When nowadays we can manufacture NMOS and PMOS transistors on the same chip (loosely speaking, NMOS can pull a signal to 0V while PMOS can pull a signal up to +V) that wasn't always the case - in bipolar transistor processes, it was easier to build fast NPN transistors; while PNP transistors were possible, they were slower or low power. And vacuum tubes were always the equivalent of NMOS - turning them on would pull a signal down.

(Ignoring details like source follower, emitter follower or cathode follower topologies with no voltage gain)

So there have been times when turning a gate ON meant pulling a signal LOW - and it was easier to reason about such circuits in negative logic.

As another answer says, some technologies like the TTL NAND gate allowed both AND and OR logic to be built using the same gate; understanding them required a certain flexibility to think in negative logic!

And negative logic persists today in a few areas, because of the desire to retain compatibility with older (sometimes MUCH older) circuits - it is still seen in many Reset circuits (frequently active-low) and DDR DRAM memory control signals among others.

Why is AND gate equivalent of positive logic OR gate in negative logic?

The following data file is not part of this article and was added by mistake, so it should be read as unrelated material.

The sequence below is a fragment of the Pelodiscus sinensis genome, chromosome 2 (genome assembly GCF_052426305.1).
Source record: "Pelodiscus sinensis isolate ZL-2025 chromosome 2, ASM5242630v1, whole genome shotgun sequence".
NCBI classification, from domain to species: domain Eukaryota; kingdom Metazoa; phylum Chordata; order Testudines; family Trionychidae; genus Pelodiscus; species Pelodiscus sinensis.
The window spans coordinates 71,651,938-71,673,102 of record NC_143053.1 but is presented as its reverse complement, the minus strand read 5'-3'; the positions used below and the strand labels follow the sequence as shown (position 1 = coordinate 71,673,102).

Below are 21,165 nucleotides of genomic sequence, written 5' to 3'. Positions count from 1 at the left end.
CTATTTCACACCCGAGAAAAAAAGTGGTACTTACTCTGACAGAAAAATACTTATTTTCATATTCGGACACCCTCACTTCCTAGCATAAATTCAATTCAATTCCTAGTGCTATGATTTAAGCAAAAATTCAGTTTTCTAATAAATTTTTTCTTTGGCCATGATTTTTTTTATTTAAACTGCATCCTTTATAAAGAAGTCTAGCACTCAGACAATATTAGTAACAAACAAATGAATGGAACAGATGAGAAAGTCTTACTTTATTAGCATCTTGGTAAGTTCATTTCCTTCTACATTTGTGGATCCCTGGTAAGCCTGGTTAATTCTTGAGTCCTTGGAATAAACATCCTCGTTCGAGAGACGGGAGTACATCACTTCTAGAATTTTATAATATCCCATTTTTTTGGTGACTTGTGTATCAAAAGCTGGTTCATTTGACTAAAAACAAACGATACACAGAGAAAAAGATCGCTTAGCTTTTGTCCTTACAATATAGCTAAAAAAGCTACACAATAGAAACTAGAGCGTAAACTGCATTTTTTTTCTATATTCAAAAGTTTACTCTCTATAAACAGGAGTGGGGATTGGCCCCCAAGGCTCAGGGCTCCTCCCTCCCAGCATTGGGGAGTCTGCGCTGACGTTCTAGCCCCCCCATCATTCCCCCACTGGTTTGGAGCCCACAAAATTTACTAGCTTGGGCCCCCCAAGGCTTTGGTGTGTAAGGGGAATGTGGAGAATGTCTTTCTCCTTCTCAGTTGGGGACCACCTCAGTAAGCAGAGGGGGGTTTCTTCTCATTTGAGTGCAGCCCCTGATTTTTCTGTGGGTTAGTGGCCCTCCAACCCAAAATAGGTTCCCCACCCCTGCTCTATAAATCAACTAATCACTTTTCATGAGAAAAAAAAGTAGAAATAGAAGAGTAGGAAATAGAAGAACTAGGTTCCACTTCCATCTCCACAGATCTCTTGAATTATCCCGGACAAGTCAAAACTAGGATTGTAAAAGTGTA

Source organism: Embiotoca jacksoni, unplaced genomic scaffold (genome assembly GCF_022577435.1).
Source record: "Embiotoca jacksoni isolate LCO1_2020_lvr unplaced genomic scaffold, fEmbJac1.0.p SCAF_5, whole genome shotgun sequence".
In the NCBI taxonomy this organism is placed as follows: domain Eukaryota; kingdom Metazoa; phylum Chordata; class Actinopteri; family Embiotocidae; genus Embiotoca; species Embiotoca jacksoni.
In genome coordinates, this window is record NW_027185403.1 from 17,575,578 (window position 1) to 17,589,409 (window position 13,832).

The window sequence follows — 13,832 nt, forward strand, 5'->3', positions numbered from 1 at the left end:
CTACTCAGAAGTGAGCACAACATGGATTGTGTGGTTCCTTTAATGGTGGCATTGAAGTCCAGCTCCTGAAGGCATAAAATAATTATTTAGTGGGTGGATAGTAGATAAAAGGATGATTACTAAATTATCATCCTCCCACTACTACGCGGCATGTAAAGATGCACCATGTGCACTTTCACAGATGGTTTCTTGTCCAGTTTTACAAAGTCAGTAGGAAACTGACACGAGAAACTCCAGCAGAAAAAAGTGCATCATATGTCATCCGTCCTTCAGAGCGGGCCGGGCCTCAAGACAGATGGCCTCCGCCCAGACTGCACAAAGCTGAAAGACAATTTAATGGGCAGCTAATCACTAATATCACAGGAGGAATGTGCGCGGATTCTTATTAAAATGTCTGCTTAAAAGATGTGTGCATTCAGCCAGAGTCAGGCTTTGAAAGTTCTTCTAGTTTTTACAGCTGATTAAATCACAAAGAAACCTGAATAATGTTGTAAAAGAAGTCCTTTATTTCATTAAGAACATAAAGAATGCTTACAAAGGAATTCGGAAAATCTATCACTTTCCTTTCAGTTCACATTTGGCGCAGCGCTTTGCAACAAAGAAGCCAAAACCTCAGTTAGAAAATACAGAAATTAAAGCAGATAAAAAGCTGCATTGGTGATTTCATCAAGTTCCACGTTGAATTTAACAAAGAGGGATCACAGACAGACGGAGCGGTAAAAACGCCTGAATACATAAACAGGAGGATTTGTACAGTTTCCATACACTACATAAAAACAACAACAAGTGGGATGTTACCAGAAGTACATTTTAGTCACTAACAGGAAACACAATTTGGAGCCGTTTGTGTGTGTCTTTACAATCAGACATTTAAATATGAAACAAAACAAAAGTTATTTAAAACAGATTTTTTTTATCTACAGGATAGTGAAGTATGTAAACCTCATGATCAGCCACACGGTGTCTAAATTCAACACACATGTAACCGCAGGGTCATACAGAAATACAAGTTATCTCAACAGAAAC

For a 2 input positive true AND gate, you can say: "Two highs make a high." and that'll describe its transfer function, but you can also say: "Any low makes a low.", which is just as accurate, and makes it the DeMorgan equivalent of an AND, a negative true OR gate.

And what is the advantage of negative logic systems?

Sometimes it's easier to visualize what's happening in a circuit if you think of it from a negative true point of view.

For example, these debouncers are identical, but it seems more intuitive - to me, anyway - to show the gates as negative true since "any low makes a high", and that's what the switch is providing.

Expressed in Boolean algebra, DeMorgan's theorm states that

$$(\overline {A + B)} = \overline {A} \dot\ \overline {B}$$

This is the truth table for $$(\overline {A + B)}$$

   0 0 => 1
0 1 => 0
1 0 => 0
1 1 => 0


and this is the truth table for $$\overline {A} \dot\ \overline {B}$$

   0 0 => 1
0 1 => 0
1 0 => 0
1 1 => 0


You can see the output is the same.

Logic designers rarely use negative logic systems per se, but they very often use a variant of it using NAND gates (AND followed by a NOT in one package) and NOR gates (OR followed by a NOT in one package) instead of AND and OR gates. The first truth table above is actualy a NOR gate. (You can see from the equation it is an inverted OR gate).